Why under-pressure boards are looking to succession planning to create a new blend of executive skills and outlooks.

25 Jan 2021

Why under-pressure boards are looking to succession planning to create a new blend of executive skills and outlooks.

With boards under intense scrutiny, examining their composition has become a clear issue in planning for a post-crisis future.

Speaking to 21 Chairs in Ireland recently revealed how the pandemic had changed their professional lives, and the workings of the boards they chaired. It gave us a unique perspective on a leadership grappling with the ongoing fall-out from the global pandemic, and considering the future.

It also showed clearly how leadership qualities have evolved even in the short time since our pre-pandemic survey of 200 executive directors last year, which explored how to build a board to face the future.

Exactly what kind of leaders are in demand in this changed world as we move from the sprint of COVID-19 crisis to the marathon of adjustment? Following from this, what is the best way to fill a board with the right individuals for times like these, and ensure that the board performs at its best?

New workscape creates new board challenges

As in many other contexts, the lockdown and its aftermath has accelerated certain trends and shed a new light on others.

There has been a need for boards to be strengthened in particular areas as they face an increasingly complex set of pressures and demands from various stakeholder groups, and raised expectations for societal engagement and corporate citizenship. And that’s not to mention extremely high levels of uncertainty about what the future holds.

We found that data and technology, consumer insight and the need for a broader market knowledge are strong themes.

“There is a need for the nominations committee to include consumer awareness and public policy understanding in their criteria for board appointments,” was a typical comment.

Reading the Zoom room

Undoubtedly, the world of virtual board meetings and working-from-home has had an impact on the way boards operate, and the skills required by members and Chairs. Few wouldn’t have noticed how challenging it was to read subtle signals in order to judge the mood on a Zoom call. As one Chair commented, “As Chair, I find I have to work harder to understand how other board members may be feeling about agenda items.”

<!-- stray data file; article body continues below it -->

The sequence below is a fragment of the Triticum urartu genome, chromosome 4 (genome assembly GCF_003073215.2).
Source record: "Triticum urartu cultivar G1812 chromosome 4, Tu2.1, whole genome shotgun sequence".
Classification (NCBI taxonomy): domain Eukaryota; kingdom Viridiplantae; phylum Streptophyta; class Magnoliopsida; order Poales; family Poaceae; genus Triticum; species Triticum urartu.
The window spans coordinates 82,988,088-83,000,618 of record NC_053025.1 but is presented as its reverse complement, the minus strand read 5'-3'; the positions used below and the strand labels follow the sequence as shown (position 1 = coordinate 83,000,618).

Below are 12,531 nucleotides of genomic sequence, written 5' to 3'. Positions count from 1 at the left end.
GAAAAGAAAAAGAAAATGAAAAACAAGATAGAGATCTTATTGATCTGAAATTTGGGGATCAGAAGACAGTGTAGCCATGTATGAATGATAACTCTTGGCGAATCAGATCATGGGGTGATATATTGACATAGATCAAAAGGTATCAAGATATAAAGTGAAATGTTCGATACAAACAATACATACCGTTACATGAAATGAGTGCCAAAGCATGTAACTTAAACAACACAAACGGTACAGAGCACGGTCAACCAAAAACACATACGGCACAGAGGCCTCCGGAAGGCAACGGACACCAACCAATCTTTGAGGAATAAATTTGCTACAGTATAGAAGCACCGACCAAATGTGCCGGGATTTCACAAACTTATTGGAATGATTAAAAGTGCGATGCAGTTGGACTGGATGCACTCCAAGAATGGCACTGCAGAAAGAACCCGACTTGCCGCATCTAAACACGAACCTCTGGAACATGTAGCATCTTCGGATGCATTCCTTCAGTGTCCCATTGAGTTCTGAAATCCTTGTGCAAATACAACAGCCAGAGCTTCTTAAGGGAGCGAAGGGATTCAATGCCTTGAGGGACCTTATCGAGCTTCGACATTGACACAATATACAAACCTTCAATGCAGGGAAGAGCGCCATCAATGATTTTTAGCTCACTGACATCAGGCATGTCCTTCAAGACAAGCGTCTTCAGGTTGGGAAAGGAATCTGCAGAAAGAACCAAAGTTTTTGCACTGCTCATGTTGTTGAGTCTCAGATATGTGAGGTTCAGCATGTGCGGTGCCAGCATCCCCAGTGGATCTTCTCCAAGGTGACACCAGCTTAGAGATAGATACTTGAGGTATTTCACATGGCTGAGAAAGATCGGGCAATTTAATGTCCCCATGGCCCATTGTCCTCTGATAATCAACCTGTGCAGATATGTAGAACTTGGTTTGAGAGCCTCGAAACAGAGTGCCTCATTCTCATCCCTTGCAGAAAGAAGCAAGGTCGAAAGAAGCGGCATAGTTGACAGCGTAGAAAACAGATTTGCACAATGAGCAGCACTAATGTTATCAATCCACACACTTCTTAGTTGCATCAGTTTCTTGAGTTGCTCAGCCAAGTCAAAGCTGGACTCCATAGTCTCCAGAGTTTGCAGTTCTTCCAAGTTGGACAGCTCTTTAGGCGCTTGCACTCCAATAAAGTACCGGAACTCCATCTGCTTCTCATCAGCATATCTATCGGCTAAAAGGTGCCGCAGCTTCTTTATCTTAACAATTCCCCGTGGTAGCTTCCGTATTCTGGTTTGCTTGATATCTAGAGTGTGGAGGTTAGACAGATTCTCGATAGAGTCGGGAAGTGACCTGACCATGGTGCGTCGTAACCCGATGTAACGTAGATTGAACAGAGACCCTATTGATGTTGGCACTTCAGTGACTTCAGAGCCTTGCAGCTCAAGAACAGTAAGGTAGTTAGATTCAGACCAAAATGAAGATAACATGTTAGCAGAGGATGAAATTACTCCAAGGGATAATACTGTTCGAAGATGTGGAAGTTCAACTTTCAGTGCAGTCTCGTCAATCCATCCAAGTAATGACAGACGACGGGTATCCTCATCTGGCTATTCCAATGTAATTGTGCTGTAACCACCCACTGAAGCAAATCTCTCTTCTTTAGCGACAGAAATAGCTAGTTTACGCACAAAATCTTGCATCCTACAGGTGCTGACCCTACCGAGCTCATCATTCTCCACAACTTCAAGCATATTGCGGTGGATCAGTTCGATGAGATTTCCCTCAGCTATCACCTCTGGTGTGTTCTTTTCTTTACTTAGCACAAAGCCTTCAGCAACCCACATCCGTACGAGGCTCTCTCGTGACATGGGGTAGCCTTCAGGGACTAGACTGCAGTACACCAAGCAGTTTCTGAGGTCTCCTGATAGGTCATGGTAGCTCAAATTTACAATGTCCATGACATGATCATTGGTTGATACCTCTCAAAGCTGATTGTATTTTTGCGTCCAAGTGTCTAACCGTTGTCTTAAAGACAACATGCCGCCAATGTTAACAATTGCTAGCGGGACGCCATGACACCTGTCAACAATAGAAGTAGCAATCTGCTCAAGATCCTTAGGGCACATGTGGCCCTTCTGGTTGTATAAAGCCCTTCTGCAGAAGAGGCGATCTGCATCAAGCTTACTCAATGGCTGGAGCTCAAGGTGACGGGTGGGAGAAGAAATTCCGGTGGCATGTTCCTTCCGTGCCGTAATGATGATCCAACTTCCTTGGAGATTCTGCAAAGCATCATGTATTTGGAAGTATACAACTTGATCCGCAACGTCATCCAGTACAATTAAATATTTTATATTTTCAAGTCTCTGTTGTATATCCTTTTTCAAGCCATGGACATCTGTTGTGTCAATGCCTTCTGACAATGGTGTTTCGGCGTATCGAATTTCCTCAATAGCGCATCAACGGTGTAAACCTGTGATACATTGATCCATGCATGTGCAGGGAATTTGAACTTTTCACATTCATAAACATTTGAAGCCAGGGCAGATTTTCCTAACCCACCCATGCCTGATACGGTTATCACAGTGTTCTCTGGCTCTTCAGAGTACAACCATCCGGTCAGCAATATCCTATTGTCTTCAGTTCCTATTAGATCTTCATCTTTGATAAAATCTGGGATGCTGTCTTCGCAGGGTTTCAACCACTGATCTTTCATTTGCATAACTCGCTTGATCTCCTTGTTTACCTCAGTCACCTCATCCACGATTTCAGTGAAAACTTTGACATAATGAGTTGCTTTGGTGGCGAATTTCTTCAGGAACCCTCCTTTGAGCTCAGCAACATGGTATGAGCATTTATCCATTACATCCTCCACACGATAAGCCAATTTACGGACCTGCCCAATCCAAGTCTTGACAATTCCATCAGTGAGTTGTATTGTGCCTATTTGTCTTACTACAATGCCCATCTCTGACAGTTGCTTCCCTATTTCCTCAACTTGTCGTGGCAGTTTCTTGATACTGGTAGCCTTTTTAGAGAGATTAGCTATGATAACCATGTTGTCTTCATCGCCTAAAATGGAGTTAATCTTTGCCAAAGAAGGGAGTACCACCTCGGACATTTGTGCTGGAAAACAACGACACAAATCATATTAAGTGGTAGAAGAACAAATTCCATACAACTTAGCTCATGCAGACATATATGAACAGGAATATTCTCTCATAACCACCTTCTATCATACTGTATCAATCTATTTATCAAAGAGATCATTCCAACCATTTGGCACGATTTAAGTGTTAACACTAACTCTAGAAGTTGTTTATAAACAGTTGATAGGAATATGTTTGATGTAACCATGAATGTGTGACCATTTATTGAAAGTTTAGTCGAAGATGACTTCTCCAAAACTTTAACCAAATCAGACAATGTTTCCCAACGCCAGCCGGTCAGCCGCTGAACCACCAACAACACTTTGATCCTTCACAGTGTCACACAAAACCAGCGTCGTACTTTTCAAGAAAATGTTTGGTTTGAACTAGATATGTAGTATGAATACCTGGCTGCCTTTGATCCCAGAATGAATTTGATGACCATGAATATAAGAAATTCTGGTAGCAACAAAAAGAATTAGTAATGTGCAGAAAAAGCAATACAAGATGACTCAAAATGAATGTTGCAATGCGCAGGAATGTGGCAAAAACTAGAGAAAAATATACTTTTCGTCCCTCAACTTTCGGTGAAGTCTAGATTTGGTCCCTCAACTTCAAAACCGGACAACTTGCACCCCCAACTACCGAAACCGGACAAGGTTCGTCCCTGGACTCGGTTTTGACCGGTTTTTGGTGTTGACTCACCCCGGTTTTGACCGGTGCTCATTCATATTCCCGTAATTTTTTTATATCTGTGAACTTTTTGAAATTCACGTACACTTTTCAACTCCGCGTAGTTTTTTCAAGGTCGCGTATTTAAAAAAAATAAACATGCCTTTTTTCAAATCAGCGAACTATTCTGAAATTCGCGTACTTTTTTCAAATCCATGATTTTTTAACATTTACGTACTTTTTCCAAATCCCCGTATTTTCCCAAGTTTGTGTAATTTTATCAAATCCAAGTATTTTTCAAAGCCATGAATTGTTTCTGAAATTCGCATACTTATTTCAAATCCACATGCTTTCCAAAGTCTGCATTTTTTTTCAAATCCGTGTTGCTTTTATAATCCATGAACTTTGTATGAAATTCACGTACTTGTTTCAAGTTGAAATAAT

Is a board fit for a crisis also fit for the future?

Many boards are looking beyond their industries to find the right mix of skills, knowledge and perspectives for the new landscape. If you don’t already have it in-house, and don’t have time to develop it, why not hire someone in, is one way of approaching the problem.

Beyond a mature attitude to risk, there is also a desire, as the situation evolves, for senior leaders that have more of an entrepreneurial mindset.

These leaders are able to challenge conventional models, bust open organizational silos and drive change through the application of the right technology. If the task is to ‘build back better’, then there better be the brains, skills and mindset to do it.

Don’t let the crisis narrow your focus

For Chairs in particular, there are specific demands to be met. For example, how to re-establish the

softer, more social aspects of colleagues’ interaction. And why it’s critical to avoid letting the crisis narrow focus away from continuing to manage all stakeholders, customers, staff, regulators, shareholders, revenue and so on. HBR underlined this recently, by pointing out that “if the pandemic has shown anything, it is the importance of each and every stakeholder group to a company’s ability to function, let alone thrive and succeed over time”.

Think through future leadership requirements

Knowing what you might want on your board is one thing, finding the right person who is actually the right fit is wholly another. Here, the chairs and boards we interviewed agreed that succession planning is more important than ever and needs to be considered at both executive and non-executive levels.

As we pointed out last year, strategic succession planning starts with thinking through future expertise requirements and anticipating potential talent shortages at the board level.

Although the timescale has been truncated by the current crisis and future scenarios are less clear, the same principle holds true today.

Certainly, we suggest thinking of board appointments as a talent pipeline that deserves your constant attention, and not an afterthought or knee-jerk reaction to a resignation. It is far too important with implications for the health of your corporate culture.

Lightening the load of board matters

Understandably, current pressures often leave little internal leeway to concentrate on a rigorous and thorough succession planning process. We can help organisations to shed that load, or at least share it.

Ultimately, we are there to determine that there is a pipeline of credible and relevant successors for the Board, CEO, and for other executive and critical roles, always offering an objective view on the mitigation of any risks.

It is clear that Covid-19 and the subsequent economic shock has made the jobs of Chairs and board members more demanding. It has meant more time on the job, more frequent high-stakes meetings, more deliberation on immensely complex issues, not to mention demanding a high level of personal resiliency. It has also reminded us of the importance of a well-balanced, well-led board and their ultimate role of being good guardians of the organisations they oversee, and the wider public they serve. Whatever the circumstances.

If you would like to discuss any aspect of board leadership or succession planning, please don’t hesitate to get in touch.